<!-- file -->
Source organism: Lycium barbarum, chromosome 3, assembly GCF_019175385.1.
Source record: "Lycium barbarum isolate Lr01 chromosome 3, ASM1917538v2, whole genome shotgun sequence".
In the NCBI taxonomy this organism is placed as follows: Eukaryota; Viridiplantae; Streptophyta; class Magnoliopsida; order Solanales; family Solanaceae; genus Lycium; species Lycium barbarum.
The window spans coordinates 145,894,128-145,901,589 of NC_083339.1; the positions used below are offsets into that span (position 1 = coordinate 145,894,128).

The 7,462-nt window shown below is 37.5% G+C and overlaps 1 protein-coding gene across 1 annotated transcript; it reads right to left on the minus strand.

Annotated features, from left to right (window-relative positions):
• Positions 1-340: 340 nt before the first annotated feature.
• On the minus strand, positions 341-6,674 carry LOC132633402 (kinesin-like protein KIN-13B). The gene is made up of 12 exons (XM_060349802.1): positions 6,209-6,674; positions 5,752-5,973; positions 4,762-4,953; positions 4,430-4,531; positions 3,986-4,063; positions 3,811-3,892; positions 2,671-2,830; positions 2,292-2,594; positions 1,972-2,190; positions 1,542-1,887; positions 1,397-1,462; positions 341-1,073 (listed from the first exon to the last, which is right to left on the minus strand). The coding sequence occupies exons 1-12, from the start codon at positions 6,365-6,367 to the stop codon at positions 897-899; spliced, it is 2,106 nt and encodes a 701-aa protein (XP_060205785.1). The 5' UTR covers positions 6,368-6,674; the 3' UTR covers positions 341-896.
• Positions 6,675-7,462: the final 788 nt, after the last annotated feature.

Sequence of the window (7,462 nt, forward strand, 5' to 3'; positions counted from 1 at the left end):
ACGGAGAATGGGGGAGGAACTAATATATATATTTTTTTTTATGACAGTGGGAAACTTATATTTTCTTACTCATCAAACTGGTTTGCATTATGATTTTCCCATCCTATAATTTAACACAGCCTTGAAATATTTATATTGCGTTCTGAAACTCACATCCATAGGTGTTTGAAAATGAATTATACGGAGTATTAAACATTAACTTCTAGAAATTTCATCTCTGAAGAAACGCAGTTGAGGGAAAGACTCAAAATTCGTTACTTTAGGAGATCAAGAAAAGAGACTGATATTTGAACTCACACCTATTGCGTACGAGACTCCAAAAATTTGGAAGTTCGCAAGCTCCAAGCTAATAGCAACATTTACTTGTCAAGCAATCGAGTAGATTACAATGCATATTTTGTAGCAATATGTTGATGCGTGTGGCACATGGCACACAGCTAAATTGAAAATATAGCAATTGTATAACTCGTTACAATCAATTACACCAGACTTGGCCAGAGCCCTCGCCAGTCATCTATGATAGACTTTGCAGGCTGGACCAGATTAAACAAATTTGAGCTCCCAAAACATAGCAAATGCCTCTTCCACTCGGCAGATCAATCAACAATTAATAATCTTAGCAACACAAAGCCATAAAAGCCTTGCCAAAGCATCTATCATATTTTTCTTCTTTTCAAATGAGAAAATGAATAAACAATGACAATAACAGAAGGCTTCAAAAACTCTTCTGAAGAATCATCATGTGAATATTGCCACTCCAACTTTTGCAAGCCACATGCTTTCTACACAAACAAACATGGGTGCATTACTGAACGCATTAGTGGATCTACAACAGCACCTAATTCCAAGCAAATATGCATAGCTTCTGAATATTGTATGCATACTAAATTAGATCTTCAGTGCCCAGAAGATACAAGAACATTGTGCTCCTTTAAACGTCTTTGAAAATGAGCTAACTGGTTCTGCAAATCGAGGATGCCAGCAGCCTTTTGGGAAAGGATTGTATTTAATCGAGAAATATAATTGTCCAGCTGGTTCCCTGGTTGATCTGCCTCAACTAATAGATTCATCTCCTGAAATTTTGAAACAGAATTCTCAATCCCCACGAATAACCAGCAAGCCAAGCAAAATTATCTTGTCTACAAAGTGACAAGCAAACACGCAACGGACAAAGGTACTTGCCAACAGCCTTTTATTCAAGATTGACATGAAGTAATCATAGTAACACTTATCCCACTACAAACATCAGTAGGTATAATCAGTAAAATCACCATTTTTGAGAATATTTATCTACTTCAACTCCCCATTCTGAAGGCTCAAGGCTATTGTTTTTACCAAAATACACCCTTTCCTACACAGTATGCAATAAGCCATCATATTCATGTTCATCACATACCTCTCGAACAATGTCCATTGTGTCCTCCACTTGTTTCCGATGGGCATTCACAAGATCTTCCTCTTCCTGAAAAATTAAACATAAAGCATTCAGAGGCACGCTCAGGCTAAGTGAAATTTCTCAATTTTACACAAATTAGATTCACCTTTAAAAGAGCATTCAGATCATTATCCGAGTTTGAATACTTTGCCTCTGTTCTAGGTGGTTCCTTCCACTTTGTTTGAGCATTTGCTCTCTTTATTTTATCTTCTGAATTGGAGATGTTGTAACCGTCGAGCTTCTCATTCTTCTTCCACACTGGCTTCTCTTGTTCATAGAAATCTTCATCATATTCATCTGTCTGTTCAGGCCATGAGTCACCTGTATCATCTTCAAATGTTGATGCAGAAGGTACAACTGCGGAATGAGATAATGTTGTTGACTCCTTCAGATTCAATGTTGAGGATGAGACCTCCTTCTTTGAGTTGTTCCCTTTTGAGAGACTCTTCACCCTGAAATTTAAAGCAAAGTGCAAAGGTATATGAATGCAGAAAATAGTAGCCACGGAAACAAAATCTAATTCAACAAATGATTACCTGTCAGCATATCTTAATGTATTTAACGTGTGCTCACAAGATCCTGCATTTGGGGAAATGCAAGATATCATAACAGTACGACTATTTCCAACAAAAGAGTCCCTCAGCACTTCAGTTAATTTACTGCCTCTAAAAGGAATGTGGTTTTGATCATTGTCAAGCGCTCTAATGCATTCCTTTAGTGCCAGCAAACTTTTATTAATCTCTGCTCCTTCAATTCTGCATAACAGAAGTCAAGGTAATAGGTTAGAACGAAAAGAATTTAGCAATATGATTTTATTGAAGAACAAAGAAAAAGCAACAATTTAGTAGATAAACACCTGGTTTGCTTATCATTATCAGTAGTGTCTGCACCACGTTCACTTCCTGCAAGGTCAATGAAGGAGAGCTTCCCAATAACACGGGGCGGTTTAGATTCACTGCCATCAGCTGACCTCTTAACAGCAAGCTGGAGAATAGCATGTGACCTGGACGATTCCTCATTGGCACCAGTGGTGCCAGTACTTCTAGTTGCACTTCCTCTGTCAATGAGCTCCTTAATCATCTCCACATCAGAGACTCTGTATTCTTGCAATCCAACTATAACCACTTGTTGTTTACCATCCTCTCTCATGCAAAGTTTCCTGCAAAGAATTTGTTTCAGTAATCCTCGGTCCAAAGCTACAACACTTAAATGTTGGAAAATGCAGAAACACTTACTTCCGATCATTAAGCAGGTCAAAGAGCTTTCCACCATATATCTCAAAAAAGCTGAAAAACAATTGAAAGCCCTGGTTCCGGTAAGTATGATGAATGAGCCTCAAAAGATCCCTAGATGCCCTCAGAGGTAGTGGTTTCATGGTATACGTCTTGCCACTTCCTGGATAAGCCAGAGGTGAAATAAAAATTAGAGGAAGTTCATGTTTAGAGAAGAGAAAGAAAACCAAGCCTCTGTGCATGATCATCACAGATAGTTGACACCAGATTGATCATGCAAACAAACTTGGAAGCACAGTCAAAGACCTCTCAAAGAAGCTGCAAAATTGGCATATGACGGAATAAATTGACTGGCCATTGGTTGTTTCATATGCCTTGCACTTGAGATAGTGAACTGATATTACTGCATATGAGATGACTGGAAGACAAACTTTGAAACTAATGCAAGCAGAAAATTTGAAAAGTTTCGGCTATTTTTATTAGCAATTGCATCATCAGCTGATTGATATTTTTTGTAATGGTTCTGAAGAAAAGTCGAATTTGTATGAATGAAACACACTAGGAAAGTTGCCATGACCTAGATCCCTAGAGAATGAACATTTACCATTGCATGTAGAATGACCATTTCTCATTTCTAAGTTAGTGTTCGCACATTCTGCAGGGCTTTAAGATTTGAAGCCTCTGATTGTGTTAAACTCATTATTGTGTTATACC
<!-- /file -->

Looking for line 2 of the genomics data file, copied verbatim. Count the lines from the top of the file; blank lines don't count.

Source record: "Lycium barbarum isolate Lr01 chromosome 3, ASM1917538v2, whole genome shotgun sequence".